Carolee Schneemann was primarily a visual artists who dealt with themes pertaining to womens bodies, and in turn, feminist thought. Her most notorious film is Fuses
, a 23 minute film that attempts to answer the question of whether or not it is possible to shoot the act of sex without falling prey to being "mere pornography" (or to the objectification of women). And that is the primary bulk of the film, Schneemann and her then partner James Tenney having sex, while the collage and colors are layered over the primary images. Occasionally other images break through, such as Schneemann's cat Kitch watching, trees outside, and Schneemann running into an ocean.
As an experimental film it's primary strength comes from marrying it's form with it's content. Instead of using film to merely exploit the physical, material aspects (to no greater end other than theory, as many Materialist [or as Sitney would term, Structuralism] films of the day did, i.e. James Landow, Tony Condrad, Hollis Frampton, etc.) the form of the film physically reflects the content. The act of lovemaking is presumed to be a beautiful, intense thing, so there is a heavy aesthetic consideration. For the first part of the film, the color read cloaks the sex as rapid cuts and film scratches create a mood of chaos than can be considered akin with the chaotic joy of sex. The film stock is beautiful and dirty in the same way that sex can be beautiful and dirty. The camera work is also dislocating and disorienting in the fact that often it takes a few seconds before the viewer can determine what part of the man or womans body he is looking at. In fact, much of the overlaid abstraction present in the first half of the film works to objectively distance the viewer from the act that is appearing on screen. We know what is going on, but our eyes focus more on the abstraction that is present. This change of focus helps to create a sort of emotional tension that can be allied with the feelings that are present during sex.
During sex there is often a giving-up of bodily control to pleasure, and this visual chaos elaborates this. Visceral close-ups are less shocking under layers of scratches and colors; we know what we're seeing but are not offended, nor even put off by them. The aforementioned disorientation helps to view the body parts for what they are; simply human body parts. In this context they are divorced from the eroticizing signifier; the audience is not turned on. But the experience is a pleasant one, as the colorful chaos that decorates the film is, as I've mentioned before, very aesthetically pleasing.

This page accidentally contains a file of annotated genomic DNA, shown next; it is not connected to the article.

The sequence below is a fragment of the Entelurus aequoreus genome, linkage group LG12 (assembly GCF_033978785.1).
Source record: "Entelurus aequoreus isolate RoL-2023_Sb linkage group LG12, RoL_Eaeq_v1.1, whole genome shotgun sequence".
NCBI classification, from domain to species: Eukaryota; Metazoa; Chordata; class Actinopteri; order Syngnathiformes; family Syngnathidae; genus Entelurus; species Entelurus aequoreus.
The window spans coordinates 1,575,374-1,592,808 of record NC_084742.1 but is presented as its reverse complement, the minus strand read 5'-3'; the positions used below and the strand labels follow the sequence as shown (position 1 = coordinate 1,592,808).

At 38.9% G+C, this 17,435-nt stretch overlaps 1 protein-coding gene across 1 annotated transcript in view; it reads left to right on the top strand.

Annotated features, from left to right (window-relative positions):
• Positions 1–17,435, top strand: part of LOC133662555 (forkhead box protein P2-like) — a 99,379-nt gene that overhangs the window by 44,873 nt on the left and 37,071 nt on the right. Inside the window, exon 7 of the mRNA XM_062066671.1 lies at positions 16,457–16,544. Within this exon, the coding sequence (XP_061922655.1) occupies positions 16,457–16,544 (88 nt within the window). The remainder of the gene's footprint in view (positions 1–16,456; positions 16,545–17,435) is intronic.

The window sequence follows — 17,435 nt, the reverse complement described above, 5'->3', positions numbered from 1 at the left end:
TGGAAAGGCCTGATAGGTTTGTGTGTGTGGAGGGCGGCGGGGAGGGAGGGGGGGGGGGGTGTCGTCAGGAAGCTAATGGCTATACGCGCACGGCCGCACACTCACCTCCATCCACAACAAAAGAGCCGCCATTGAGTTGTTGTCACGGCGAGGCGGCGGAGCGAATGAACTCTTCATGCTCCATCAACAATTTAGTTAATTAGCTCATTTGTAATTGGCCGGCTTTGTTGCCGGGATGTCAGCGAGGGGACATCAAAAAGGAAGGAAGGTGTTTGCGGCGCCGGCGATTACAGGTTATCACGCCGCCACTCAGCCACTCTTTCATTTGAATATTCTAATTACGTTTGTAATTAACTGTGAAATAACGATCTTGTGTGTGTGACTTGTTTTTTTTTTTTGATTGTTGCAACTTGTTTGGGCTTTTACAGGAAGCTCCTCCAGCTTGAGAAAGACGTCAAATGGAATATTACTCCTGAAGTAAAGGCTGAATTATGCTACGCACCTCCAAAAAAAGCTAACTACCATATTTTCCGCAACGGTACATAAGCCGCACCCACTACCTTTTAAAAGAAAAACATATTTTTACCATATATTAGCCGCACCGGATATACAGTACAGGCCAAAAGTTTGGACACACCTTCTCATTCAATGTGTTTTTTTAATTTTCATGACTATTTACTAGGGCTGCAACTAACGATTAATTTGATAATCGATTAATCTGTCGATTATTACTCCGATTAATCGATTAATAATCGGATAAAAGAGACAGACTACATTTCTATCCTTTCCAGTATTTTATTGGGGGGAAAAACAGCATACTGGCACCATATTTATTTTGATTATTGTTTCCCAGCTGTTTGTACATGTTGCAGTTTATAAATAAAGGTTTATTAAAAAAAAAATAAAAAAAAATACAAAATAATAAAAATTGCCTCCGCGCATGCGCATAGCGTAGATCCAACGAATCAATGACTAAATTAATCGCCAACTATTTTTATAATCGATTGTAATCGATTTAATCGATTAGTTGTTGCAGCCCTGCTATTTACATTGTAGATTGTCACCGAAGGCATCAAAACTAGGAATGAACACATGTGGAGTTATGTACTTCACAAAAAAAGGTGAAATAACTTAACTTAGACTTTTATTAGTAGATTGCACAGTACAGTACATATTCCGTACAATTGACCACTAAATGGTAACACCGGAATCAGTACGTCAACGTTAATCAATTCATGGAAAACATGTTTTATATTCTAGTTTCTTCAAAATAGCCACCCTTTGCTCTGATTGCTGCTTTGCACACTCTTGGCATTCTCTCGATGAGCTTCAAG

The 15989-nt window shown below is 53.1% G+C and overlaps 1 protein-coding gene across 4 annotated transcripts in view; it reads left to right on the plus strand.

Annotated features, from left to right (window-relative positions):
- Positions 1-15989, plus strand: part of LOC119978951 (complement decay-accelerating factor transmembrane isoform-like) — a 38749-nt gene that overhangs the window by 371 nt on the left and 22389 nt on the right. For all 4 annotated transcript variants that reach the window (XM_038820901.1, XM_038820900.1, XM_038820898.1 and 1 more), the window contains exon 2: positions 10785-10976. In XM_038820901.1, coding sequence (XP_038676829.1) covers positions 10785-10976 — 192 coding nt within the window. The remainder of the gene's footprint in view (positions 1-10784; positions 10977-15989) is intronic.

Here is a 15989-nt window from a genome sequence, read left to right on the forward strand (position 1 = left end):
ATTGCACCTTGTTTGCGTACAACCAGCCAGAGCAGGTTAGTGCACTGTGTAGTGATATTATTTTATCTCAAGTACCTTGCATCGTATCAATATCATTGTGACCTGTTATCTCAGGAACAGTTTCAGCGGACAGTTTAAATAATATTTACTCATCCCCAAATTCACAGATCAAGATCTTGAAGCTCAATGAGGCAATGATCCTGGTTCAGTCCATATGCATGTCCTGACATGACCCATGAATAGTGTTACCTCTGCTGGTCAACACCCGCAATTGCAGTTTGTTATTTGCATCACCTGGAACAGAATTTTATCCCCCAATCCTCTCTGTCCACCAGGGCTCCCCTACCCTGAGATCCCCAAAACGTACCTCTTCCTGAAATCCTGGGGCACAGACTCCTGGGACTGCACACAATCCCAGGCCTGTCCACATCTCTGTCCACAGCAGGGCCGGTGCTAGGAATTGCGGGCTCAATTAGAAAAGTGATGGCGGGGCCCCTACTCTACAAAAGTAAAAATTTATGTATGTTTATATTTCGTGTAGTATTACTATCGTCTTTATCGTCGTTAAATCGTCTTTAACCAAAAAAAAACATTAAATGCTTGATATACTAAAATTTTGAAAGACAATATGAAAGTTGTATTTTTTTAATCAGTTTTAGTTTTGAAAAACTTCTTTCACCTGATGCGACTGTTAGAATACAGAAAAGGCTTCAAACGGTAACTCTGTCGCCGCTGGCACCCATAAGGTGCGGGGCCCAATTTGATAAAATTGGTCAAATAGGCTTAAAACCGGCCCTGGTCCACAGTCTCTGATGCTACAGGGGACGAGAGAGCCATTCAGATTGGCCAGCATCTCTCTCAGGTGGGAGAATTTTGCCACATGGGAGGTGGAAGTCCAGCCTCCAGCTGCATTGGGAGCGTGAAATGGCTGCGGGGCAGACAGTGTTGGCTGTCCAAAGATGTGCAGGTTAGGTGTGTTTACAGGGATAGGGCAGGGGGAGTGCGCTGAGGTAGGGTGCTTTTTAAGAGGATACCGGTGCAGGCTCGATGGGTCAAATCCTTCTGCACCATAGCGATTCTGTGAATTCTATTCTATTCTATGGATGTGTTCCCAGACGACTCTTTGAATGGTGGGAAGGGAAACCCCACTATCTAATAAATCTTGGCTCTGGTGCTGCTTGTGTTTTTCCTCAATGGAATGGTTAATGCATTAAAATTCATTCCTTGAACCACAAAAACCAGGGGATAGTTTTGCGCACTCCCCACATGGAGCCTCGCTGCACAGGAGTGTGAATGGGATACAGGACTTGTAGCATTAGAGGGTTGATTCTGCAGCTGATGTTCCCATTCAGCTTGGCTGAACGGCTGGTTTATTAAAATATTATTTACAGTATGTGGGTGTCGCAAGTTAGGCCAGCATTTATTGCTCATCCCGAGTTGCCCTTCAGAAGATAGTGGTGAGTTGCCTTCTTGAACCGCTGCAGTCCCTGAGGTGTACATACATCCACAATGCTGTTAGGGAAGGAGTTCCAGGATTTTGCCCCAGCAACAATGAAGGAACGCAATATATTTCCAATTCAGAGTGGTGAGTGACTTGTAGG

One very interesting element of the film is that Schneemann often uses visual icons to imply a sort of binary opposition. Night is contrasted with day, the male nude body with the female nude body, winter and summer, warm colors and cold colors (the end of the film is primarily masked in blue). The oppositions help to extend the idea of a tension that is present. But what's more interesting to me is that these images are presented in binary oppositions in what could purportedly be termed a feminist film; from my understanding a the major feminist goal (much like that of post-structuralism) is to eradicate the idea of a binary opposition between the sexes. I fear that the opposing images of a man's body followed by a womans somewhat undermines this, but I think (I might be wrong here) that in 1967 the idea of tearing down this opposition wasn't as prevalent in feminist thought.
The only other figure in the film is the cat, Kitch. While it can obviously be read as a stand in for the voyeur, which is ostensibly us (us being the audience), it's hard to not also read the cat as a visual pun for Schneeman's genitalia (pussy/pussy). Another proto-feminist idea present in the film is Schneemann's incorporation of nature shots that punctuate certain sections; leaves, trees, and most importantly, the ocean. It's somewhat archaic to consider the female body as one with nature (although many important Feminists subverted this idea into a sort
of Goddess worship that reclaimed the idea), but it helps to create an easing sense of beauty, the female body juxtaposed with the natural world. Also punctuating the film are light permeated shots of Schneemann running into the ocean, something that can possibly be read as a sort of "return to the womb," a uniquely feminine attribute. Jess Franco would also explore the ocean as an endpoint in many of his films (Sexual Story of O
comes to mind immediately), but Schneemann uses it in a significantly female context.
As a film, Fuses suffers from mediocre, somewhat amateur camera work and, more unfortunately, a lack of rhythm in the editing. The ideas of the film remain, but one can't help but wish that some sort of rhythm could have carried the duration of the film in a more interesting manner. Another complaint for me is that the film has no climax, but to have a climax a narrative structure is required, and Schneemann isn't telling a story, she's showing us an act. Regardless, the film is subtly powerful.
Fuses is available to watch online at UbuWeb.